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  • 'Doomerangers' are moving back home
  • 'Doomerangers' are moving back home
    Adam Wilson (2012) ©

'Doomerangers' are moving back home

More than seven million adults have moved back in with their parents years after leaving the nest. These so-called ‘doomerangers’ (a spin on the boomerang generation) now comprise 14% of the adult population, with financial and emotional factors the main reasons behind their return.



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    As Gen X reach middle age, they’re growing more concerned about their finances yet remain unprepared for retirement. Additionally, they’re setting off alarm bells with their health problems and heavy drinking. How did they get in such bad shape? And what can be done to address their varied crises?

  • More adults are living with mum and dad More adults are living with mum and dad

    Since 2010, the population of twenty-somethings living with their parents has increased, but they're not the only ones. In fact, the number of adults living at home has grown in every age range over the last 30 years. But is it just a lack of cash that’s stopping people from leaving the nest?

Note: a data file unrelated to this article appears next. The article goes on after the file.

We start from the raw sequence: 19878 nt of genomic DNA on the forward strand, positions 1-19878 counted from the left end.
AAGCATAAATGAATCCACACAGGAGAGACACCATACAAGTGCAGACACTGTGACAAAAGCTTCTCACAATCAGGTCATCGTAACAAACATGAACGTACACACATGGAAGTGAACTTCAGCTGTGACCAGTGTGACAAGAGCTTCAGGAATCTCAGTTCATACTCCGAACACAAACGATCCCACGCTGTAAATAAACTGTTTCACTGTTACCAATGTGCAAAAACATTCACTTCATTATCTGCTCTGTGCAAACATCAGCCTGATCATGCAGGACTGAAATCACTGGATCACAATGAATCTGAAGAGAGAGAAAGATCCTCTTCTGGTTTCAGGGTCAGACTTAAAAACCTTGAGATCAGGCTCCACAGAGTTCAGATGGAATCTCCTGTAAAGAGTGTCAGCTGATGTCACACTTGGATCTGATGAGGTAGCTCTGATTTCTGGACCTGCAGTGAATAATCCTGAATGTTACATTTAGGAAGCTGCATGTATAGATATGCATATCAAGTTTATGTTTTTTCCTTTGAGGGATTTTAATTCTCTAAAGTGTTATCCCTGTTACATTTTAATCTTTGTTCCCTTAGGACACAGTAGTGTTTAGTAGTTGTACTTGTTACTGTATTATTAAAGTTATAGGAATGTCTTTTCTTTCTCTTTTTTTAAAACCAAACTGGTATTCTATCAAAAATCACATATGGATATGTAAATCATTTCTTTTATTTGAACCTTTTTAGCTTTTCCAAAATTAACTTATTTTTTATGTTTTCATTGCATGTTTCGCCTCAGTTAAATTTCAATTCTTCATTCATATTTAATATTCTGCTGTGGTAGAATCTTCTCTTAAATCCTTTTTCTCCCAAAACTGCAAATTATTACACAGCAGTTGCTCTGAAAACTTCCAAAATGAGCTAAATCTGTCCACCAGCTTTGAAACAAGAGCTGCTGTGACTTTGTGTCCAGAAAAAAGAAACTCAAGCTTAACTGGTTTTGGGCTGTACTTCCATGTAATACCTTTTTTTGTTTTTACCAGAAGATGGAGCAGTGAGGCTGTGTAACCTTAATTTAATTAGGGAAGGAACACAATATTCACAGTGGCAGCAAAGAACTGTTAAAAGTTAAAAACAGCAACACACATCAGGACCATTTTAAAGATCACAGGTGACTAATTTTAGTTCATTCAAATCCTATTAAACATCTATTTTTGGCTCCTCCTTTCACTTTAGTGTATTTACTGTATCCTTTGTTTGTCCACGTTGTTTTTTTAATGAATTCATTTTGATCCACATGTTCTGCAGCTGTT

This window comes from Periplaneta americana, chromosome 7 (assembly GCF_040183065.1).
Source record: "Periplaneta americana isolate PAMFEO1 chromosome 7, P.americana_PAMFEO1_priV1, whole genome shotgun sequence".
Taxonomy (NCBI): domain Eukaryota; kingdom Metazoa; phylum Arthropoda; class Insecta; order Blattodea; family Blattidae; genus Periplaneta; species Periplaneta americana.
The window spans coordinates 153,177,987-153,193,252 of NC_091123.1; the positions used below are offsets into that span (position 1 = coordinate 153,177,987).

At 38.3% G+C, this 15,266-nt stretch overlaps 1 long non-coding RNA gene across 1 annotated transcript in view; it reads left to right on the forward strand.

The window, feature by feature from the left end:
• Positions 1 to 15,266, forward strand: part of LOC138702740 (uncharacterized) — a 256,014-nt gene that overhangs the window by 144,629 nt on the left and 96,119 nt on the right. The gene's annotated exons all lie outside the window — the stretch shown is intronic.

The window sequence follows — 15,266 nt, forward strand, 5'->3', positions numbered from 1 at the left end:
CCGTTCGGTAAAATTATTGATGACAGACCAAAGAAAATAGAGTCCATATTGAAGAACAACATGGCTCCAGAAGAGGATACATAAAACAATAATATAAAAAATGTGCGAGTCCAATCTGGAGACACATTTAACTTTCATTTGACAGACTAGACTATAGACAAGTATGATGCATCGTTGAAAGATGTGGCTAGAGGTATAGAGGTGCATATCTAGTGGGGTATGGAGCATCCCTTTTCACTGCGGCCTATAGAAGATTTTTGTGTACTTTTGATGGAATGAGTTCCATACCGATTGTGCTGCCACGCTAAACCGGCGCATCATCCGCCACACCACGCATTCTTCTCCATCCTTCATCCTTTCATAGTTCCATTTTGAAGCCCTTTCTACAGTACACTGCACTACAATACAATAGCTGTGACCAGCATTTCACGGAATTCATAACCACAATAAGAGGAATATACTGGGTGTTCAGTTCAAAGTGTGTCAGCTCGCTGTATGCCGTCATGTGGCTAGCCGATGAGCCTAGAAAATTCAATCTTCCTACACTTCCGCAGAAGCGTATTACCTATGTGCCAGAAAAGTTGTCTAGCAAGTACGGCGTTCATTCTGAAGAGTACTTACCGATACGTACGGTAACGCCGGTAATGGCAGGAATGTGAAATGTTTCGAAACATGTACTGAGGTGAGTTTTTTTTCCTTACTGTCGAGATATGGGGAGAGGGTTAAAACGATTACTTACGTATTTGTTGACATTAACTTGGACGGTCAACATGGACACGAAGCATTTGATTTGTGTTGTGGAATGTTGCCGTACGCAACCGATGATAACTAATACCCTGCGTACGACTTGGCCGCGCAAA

• Article image Is there such thing as a Gen X mid-life crisis?

    The stereotypical midlife crisis used to involve flash cars, younger models, dubious fashion choices and maybe a session or two of therapy. Fast forward to 2015 and those entering middle age don’t seem so rebellious. So what does a midlife crisis look like amongst those who refuse to grow up?

  • Article image Why are 30-somethings leaving London?

    “When a man is tired of London, he is tired of life,” so the saying goes. But men and women between the ages of 30 and 39 are fleeing the capital. Are property prices just driving them out, or is London really cooling? Will the supposed mass migration prompt a rebalancing of pricing and opportunities?